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Lake Simcoe Region Conservation Authority

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​​​​Staff Spotlights​


Christa Sharp.JPGChrista Sharp, Restoration Program Coordinator 

What I Really Do: I work with a great team to complete restoration projects with private landowners, municipalities and community groups. We secure and manage grants, provide technical advice and implement projects. 

Particularly Passionate About? Hangin’ with my family at the cottage. 

Accomplishment I'm Particularly Proud Of: I have an uncanny ability to always pick the rainiest, snowiest and coldest days to drag people outside to do field work. 

Random Fact: I was an amateur boxer for 2 years. 

Colleen Newton.jpgColleen Newton, Administrative Assist​ant, Enforcement

What I Really Do: Gather information from citizen phone calls and emails to create enforcement/violation files. I also provide administration support to the enforcement team. 

Particularly Passionate A​bout? My hobbies and being creative. I enjoy making jewellery, as well as colouring nature, wildlife and birds to unwind and relax. 

Accomplishment I'm Particularly Proud Of: Having made lasting and memorable friendships from travels around the globe.

Random Fact:​ I have 6 very adorable, spoiled and adored chinchillas. 

Dan-Andrews.JPGDan Andrews, Land and Resource Planning Technician 

What I Really Do: Increase Conservation Area revenues by offering quality visitor experiences. I also strive to maintain the ecological integrity of the 35 conservation landholdings across our watershed. 

Particularly Passionate About? Outdoor recreation and family. I love researching and leading people through outdoor recreation experiences. 

Accomplishment I'm Particularly Proud Of: It’s still a work in-progress, but encouraging my three children to become contributing, meaningful citizens.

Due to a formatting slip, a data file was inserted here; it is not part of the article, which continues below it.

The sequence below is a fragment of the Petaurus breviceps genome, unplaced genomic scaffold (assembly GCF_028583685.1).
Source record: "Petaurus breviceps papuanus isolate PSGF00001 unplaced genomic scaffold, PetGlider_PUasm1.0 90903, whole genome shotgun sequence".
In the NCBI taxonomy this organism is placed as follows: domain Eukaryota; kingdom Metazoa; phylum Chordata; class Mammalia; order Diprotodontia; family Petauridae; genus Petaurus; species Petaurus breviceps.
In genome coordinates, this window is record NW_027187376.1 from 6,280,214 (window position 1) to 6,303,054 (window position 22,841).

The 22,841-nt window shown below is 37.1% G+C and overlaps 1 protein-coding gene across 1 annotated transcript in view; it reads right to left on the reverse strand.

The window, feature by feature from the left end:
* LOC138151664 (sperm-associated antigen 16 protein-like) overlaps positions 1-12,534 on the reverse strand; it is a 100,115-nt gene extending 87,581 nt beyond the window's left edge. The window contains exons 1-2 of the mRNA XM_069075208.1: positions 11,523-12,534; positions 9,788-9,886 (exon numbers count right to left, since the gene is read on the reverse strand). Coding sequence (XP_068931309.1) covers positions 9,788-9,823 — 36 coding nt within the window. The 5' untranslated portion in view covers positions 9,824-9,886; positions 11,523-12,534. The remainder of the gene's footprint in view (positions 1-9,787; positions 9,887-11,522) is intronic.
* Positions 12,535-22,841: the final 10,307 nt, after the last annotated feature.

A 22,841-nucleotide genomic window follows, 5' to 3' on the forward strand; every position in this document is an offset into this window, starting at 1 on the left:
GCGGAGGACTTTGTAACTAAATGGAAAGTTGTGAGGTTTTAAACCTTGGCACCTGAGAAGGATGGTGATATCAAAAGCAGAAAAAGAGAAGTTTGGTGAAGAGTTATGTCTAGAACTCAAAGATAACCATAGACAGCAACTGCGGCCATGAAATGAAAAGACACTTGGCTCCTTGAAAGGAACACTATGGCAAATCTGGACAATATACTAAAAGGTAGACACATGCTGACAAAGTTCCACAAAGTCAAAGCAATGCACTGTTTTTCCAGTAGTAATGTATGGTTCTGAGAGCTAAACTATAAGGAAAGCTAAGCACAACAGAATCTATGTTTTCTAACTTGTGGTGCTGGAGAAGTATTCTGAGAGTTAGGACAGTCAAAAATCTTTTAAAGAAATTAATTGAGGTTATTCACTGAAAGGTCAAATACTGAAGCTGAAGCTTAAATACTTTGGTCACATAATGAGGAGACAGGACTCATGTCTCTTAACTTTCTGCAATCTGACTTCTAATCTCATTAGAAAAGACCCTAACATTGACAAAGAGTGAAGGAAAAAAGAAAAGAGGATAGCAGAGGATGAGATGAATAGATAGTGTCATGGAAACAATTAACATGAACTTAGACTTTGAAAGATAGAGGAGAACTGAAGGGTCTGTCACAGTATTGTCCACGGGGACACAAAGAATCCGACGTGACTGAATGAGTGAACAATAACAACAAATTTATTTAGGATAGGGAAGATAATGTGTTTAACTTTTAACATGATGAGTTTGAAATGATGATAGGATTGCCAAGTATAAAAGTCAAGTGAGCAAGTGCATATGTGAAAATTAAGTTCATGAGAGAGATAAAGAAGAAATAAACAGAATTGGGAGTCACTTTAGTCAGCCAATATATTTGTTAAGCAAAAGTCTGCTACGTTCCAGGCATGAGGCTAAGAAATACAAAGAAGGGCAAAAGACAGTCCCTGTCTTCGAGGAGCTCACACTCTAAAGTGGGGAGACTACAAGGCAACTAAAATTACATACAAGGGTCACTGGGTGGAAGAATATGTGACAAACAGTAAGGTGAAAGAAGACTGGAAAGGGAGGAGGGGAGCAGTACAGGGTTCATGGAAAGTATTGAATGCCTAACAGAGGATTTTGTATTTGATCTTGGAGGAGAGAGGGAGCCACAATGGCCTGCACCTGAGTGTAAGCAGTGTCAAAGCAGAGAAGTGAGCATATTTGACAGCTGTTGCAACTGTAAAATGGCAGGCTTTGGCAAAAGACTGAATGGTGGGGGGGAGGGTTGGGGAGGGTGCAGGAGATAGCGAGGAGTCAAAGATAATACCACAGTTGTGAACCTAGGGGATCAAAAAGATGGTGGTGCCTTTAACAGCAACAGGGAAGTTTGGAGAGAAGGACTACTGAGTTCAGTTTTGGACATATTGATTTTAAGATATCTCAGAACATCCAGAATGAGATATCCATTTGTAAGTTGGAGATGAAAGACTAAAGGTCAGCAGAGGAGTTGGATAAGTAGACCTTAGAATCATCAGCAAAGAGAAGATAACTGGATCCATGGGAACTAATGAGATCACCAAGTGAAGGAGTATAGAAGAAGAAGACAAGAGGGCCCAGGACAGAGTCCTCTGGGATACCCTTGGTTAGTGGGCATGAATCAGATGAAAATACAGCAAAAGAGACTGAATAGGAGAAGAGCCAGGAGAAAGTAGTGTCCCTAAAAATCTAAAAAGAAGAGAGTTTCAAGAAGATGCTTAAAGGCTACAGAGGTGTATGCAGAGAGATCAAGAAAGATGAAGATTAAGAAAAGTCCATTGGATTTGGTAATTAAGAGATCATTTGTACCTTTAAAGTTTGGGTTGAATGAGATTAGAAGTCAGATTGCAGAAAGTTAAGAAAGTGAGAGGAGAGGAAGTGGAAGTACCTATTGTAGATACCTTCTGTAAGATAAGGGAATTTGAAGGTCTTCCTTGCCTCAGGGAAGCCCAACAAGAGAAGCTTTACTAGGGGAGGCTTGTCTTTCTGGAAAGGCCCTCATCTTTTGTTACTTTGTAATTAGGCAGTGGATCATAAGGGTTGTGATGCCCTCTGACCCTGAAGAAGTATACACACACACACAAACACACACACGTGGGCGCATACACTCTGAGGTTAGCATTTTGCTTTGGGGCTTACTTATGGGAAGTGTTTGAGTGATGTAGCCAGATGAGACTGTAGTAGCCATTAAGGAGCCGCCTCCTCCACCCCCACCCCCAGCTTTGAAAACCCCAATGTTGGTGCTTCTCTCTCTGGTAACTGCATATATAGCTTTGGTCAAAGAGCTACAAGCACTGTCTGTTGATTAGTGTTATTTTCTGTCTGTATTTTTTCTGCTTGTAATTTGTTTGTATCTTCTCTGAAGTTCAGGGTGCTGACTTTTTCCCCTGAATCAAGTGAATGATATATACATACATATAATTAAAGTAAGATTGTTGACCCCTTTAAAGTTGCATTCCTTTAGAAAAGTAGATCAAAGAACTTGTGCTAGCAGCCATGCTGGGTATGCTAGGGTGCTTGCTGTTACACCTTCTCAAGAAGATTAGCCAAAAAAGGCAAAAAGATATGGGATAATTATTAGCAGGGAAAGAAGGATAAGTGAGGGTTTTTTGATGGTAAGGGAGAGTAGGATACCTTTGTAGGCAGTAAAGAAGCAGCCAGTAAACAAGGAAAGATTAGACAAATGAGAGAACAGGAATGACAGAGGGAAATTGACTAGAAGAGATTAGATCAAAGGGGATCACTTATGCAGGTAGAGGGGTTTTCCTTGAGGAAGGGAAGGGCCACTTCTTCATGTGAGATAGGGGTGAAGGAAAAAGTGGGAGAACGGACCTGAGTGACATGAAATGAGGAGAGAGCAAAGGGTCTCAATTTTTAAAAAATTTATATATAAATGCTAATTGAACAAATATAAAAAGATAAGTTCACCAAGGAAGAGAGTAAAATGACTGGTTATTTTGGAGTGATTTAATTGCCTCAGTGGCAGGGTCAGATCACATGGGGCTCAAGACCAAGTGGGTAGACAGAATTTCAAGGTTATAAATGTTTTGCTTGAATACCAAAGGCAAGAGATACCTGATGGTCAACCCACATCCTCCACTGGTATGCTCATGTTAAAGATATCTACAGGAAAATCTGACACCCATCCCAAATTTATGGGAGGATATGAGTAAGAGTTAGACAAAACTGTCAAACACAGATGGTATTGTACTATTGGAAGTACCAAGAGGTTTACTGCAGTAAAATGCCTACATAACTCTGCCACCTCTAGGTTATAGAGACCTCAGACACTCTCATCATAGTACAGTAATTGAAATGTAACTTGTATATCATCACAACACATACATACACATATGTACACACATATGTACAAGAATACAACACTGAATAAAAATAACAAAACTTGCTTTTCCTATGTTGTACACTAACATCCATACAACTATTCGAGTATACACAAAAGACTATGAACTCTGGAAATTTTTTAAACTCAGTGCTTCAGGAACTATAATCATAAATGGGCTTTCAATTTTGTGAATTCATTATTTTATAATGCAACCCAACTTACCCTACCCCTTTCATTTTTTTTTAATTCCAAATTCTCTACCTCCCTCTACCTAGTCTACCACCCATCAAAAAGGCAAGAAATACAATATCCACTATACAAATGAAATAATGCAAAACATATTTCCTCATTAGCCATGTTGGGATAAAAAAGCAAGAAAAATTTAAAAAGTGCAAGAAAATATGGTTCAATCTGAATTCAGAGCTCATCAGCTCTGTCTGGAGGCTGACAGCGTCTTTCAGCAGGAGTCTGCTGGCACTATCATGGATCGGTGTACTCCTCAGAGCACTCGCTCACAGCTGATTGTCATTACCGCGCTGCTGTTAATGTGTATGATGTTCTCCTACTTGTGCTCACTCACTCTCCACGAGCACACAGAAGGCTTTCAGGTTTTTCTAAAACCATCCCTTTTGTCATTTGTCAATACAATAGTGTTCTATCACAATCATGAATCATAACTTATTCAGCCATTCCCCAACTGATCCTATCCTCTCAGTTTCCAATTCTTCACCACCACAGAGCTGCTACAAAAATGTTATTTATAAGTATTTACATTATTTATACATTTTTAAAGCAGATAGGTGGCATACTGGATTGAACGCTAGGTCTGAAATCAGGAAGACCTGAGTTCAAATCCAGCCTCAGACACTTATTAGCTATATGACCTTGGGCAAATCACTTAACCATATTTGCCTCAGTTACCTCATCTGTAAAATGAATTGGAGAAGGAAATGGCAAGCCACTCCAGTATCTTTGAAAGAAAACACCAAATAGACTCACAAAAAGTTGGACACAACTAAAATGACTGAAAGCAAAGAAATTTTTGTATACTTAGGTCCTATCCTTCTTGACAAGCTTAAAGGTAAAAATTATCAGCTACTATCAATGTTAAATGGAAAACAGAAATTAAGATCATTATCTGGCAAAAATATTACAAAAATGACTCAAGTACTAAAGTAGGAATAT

Random Fact: My kids and I volunteer teach canoeing-skills to Trails Youth Initiatives participants at Pangman Springs CA.​

Kathy-Reynolds.jpgKathy Reynolds, Payroll/Intermediate Accountant 

What I Really Do: Monitor investments and ensure staff get paid and many other financial obligations. 

Particularly Passionate About? Hockey….especially Toronto and a good cup (or more) of coffee. 

Accomplishment I'm Particularly Proud Of: I have two degrees and two post grad diplomas. Three were accomplished on line while working full time. 

Random Fact: I have a brown belt in Judo and I have been to Cuba 17 times mainly for the coffee.



Geoff-Peat.jpgGeoffrey Peat, 
Manager, GIS & IT 

What I Really Do: Work with a team of professionals to deliver the best IT, GIS (mapping), network and IMS (database) solutions and infrastructure. 

Particularly Passionate About? Helping young people understand their relationship with the earth and coaching young athletes. 

Accomplishment I'm Particularly Proud Of: Running for Canada at the 2018 World Masters Athletics Championships and winning the bronze medal in the 1500m on the track. 

Random Fact: I coach distance running with the Newmarket Huskies Track Club in the Minor age program (10-14). 

Paul-Cottenden.jpgPaul Cottenden, Forest Technician 

What I Really Do:  I work with the Forestry team to promote the LSRCA’s tree planting programs, sell the LSRCA’s annual tree seedling allocation and also assist in the forest management of the Durham Regional Forest. 

Particularly Passionate About? Passing along the knowledge I have gained to private landowners we work with and having a minimal negative impact on the planet. 

Accomplishment I'm Particularly Proud Of: Being directly involved in the planting of nearly 1,000,000 trees throughout Ontario in my career. 

Random Fact: I swam across a two mile stretch of Lake Simcoe in the summer of 1984. It was a fundraising event for Kempenfest. 

Trevor-Stanford.JPGTrevor Stanford, Senior Outdoor Educator 

What I Really Do: Develop, design and deliver curriculumlinked outdoor education programs to students from K–12, at Scanlon Creek. 

Particularly Passionate About? All things outdoors such as fishing, hiking, biking, skiing, snowboarding, kayaking, canoeing and camping.